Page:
It’s Almost Here–Hearts on Pilgrimage-Poems & Prayers

It’s the fourth day of Christmas and I’m sitting at my dining table while shadows play on the Advent wreath and the dishwasher hums.

The post-holiday lull has begun, that in-between time where memories of enjoying my family’s company, complete with six noisy grandkids, partner with a looking-forward frame of mind to a new year and a new book.

Hearts on Pilgrimage-Poems & Prayers is allllmoooost finished; the final touches are being added to the cover and I am working on the electronic download of the book as well.  Since I’m self-publishing the process is a little nerve-wracking as all the details of content, design and cover are up to me (and a remarkable design gal for who I am eternally grateful.) Come mid-January we should be ready to launch. I so look forward to having some poetic inspiration available and in readers’ hands soon. The book will be available on Amazon and orderable wherever books are sold.

If you’d like be one of the first to receive an announcement of the book’s release, just click HERE.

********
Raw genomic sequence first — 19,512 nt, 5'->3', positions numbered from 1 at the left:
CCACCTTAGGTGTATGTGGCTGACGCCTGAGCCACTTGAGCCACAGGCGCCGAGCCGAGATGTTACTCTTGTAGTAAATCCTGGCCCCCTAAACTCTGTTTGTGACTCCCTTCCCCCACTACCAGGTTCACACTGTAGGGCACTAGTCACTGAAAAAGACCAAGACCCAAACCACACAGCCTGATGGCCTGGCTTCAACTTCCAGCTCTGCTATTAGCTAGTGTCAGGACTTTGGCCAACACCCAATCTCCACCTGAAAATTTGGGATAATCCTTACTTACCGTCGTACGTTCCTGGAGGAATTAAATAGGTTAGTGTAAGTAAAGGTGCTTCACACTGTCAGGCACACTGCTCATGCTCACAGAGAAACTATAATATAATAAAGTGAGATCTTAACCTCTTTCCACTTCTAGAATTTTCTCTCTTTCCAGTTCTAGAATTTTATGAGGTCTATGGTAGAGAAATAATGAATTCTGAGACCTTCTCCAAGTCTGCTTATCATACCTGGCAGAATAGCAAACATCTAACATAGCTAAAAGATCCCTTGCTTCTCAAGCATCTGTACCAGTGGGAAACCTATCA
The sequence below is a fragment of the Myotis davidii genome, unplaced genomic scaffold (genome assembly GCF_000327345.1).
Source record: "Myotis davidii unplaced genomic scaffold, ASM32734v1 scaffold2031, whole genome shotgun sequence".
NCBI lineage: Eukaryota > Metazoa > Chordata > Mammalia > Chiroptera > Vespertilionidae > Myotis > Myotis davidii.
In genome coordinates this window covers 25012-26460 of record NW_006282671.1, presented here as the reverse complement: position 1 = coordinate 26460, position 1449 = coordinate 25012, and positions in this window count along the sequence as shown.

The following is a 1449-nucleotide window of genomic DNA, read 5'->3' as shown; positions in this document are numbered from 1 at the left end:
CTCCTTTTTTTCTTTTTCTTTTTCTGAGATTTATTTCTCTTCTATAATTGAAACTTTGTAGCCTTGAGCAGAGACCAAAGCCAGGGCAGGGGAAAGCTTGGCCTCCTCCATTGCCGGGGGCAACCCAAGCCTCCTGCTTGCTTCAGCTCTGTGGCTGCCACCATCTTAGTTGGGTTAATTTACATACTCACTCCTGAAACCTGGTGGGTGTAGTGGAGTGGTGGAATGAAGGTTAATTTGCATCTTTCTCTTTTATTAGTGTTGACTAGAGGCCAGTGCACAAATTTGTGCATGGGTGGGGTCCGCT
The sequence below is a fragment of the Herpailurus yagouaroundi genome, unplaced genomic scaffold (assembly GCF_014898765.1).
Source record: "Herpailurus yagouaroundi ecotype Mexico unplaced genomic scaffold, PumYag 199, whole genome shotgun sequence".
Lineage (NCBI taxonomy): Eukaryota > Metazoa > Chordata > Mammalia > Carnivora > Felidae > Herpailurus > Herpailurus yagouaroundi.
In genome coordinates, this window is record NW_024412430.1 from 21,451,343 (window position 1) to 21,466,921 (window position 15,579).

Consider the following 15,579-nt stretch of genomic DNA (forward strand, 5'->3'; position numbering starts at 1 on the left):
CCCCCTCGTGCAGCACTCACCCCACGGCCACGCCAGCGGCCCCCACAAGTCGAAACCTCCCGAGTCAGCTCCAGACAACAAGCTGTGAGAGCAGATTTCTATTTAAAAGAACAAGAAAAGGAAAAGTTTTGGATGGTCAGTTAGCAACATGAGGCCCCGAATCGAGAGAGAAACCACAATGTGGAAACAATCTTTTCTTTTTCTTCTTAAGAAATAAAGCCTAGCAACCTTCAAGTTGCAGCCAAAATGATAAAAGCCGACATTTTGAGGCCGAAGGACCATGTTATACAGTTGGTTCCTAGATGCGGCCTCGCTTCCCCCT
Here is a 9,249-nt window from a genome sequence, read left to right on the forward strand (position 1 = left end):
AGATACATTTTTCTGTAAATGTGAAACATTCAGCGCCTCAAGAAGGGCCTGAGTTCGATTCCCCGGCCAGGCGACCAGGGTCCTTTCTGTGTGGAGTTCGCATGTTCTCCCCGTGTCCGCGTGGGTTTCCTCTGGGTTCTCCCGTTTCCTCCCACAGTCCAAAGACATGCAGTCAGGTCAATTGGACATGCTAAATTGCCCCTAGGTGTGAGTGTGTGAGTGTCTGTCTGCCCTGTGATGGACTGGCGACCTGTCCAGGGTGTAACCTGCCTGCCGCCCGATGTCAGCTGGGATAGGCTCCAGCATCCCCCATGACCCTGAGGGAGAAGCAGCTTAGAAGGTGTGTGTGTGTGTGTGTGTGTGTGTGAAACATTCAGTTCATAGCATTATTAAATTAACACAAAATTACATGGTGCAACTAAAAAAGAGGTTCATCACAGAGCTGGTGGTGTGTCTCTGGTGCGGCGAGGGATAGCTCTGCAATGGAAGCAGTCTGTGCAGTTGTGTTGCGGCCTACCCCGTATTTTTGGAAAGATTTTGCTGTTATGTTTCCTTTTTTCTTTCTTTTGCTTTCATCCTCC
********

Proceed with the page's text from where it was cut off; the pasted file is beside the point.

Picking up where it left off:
In the meantime, may I offer you the title poem?

Pilgrimage

Since I am coming to that holy room…

            I shall be made thy music. -John Donne

Our journey home begins

daily with the sun. And a map.

Oriented by true north, that

compass which magnets

us in subtle, insistent ways, we move.

Deep and invisible, His song draws

us on as we come ’round again

in a thousand turns to the sound

of that voice.

We are Peregrinus, pilgrims

wandering place to place,

straining for an echo of melody,

words to a song we forgot we knew.

Forever we crease and fold our maps,

spilling tea as we travel, stain and blur

lines as we learn the way.

We look up. Scan the signs,

slow down, take note.

*****

No. Not a map, a musical score,

vellum notes traced over time

played on heart’s harp, tuning

our ears ever more finely to the

pitch, not of His voice, but His tent,

that dwelling place where we finally

meno with Him. Home at last.

Phillis Wheatley, African American Poet

phyllis wheatley
From Poetry Foundation online
Several years ago in a biography of preacher and evangelist Jonathan Edwards, I read the name of  “slave poet” Phillis Wheatley (1753-1784). Wheatley wrote an elegy (poem on the occasion of one’s death) for George Whitefield, one of Jonathan Edwards’ dear friends. Whitefield and Edwards were pillars of the Great Awakening that swept the world from England to the United States in the 1700’s and Wheatley had been greatly affected by the move of God in her own life. In fact, much of her strong Christian faith shows up in her poems, which I soon found out when I went looking.